Score another one for men behaving badly! I Hope They Serve Beer in Hell is the cinematic adaption of one man’s literary ode to his own debaucherous, raunchy antics, as it follows three friends through the bumpy ride of an ad hoc bachelor party. Echoing elements of The Hangover (and going about ten steps farther), the film features over-the-top, sometimes clunky dialogue and inconsistent laughs, but the rough texture somehow enhances the characters’ believability.
Tucker Max (Matt Czuchry) is the ringleader who insists on a last hurrah at a famous strip club. He corrals Dan (Geoff Stults), the well-behaved bachelor, and the love-lorn Drew (Jesse Bradford), who’s dour demeanor is only worse after discovering his fiancée face down in a rapper’s lap. Their boys’ night out, as one might expect, unravels amid excessive drinking, entrepreneurial strippers, bodily injury and, in one case, a run-in with the cops.
While some of Beer in Hell’s irregular pacing and self-conscious, misogynistic one-liners lend an amateurish feel, sometimes the dialogue is refreshingly honest, in an almost inyour-face obtuseness toward Hollywood convention. When Drew encounters romance in an unlikely place, the object of his affection challenges the very childish attitudes that the movie exalts as men’s protected sphere. Combined with some of the challenges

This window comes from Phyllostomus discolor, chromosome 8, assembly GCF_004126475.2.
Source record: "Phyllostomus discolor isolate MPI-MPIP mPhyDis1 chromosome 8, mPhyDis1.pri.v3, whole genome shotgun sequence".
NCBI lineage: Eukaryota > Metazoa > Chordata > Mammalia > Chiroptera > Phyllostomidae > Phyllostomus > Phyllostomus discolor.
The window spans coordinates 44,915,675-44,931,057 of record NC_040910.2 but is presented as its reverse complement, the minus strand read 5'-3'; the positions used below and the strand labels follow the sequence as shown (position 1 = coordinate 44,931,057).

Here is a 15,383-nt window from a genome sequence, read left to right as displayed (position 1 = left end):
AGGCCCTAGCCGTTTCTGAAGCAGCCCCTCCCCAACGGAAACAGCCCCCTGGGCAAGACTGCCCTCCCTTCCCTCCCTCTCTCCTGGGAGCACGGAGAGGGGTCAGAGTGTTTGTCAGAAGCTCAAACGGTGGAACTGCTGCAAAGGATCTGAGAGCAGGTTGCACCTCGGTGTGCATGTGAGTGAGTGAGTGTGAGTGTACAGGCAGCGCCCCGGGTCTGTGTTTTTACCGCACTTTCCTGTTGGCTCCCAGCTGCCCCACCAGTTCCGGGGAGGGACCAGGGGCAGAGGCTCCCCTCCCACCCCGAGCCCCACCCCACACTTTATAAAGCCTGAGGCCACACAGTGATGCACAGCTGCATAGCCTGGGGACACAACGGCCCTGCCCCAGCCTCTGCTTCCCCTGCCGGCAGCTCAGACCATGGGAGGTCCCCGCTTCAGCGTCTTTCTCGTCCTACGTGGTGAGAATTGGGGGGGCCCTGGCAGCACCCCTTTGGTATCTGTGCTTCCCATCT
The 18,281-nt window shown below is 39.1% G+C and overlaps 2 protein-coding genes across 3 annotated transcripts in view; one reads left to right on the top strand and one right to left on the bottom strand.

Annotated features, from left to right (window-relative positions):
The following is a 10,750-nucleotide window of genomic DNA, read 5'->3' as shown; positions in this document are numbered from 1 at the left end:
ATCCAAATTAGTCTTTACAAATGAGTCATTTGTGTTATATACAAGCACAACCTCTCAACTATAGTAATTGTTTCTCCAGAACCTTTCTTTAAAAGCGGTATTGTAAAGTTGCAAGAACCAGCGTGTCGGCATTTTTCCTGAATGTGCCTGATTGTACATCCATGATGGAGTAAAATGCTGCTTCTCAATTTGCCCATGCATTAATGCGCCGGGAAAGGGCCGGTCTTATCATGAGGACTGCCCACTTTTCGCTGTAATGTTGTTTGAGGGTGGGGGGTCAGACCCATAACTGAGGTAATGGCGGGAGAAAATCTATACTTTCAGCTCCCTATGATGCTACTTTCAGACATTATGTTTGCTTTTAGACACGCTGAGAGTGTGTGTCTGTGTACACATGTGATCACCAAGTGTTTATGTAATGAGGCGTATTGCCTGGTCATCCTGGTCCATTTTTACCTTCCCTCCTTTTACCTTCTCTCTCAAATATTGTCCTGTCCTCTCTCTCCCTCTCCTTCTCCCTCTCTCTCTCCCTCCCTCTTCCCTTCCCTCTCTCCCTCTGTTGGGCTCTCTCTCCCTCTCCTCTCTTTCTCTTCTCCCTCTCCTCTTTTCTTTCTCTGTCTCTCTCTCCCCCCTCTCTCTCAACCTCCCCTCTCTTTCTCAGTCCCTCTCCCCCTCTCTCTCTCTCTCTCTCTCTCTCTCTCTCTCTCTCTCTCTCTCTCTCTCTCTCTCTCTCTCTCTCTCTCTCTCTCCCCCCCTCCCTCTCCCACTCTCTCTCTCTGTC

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Tucker faces following the bachelor party (let’s just say he’s persona non grata), there’s an admirable conscience that grounds the movie more than it might seem.
Plus, as broad as some of the character sketches are -- like the bride’s fun-squashing, bible-thumping mom and the warm-hearted stripper who’s ready for a relationship -- the three main characters are not unlike real trios of rag-tag guys who slip into stereotypical kinds of roles. Czuchry, who charmed on Gilmore Girls, proves he has great presence in this big-screen debut. Some of his lines aren’t funny enough to get away with being so despicable, but the actor pulls it off, capturing that kind of fun-loving guy who knows no consequences -- thanks to the gift of gab and, obviously, those adorable dimples.
I Hope They Serve Beer in Hell is rough around the edges -- and audiences should be prepared for dialogue that aims for shock and awe -- but its essential humanity and mild hilarity, at times, saves it. In truth, movie-goers don’t really need another anthem for men who get laid a lot, like their booze and happily behave badly most of the time. But Tucker Max is oddly likable, even if he goes on a little too long talking about it.